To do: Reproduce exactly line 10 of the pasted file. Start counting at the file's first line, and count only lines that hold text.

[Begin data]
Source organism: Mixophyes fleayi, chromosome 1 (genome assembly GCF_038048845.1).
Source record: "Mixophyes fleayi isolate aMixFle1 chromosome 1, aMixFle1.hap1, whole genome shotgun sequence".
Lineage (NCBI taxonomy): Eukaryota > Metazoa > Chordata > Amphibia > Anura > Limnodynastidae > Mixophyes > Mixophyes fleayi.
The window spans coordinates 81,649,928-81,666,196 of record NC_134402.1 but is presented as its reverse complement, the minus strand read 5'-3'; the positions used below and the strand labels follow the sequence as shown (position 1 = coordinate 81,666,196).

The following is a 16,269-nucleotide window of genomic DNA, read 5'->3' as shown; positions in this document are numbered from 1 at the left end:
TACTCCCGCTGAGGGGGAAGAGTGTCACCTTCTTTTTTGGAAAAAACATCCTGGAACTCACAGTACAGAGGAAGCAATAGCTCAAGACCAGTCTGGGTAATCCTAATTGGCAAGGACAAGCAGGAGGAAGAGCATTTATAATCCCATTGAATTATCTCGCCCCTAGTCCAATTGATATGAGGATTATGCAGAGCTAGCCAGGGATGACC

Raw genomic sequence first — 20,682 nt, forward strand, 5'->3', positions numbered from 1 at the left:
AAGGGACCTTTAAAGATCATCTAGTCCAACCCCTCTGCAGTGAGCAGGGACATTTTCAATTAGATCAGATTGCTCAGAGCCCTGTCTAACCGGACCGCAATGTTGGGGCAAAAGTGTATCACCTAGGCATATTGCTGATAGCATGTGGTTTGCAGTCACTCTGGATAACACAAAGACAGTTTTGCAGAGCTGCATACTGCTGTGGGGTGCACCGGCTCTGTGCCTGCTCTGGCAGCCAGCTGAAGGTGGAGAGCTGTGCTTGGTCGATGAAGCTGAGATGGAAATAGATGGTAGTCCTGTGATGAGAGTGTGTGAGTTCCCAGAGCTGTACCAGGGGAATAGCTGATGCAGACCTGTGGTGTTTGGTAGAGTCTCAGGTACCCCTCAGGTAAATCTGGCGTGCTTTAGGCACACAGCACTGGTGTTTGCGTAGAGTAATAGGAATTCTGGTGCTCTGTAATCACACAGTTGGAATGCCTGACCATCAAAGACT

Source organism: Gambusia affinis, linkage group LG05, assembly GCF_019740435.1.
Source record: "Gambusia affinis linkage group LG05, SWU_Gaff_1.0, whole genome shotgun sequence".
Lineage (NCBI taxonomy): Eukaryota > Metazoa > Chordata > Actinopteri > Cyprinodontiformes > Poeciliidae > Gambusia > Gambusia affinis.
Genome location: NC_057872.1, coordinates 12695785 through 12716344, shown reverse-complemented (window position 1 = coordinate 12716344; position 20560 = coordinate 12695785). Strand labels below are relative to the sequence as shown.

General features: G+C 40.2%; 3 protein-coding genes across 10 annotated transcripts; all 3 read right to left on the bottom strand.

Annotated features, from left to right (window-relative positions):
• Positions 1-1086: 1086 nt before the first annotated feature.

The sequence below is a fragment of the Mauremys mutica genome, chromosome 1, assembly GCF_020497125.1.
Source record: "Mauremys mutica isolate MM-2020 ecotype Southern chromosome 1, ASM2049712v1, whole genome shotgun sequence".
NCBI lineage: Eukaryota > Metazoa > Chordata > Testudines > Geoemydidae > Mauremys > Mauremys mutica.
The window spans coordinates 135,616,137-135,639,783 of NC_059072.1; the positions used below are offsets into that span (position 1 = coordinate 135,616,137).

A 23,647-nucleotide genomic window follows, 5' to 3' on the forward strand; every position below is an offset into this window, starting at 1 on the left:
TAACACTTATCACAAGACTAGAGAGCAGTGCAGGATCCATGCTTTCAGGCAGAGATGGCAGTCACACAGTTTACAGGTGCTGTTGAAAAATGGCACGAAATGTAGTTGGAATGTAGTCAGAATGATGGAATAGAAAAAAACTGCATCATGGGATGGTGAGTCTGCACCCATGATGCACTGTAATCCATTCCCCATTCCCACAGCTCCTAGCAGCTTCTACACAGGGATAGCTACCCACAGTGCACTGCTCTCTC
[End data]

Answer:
Source record: "Gambusia affinis linkage group LG05, SWU_Gaff_1.0, whole genome shotgun sequence".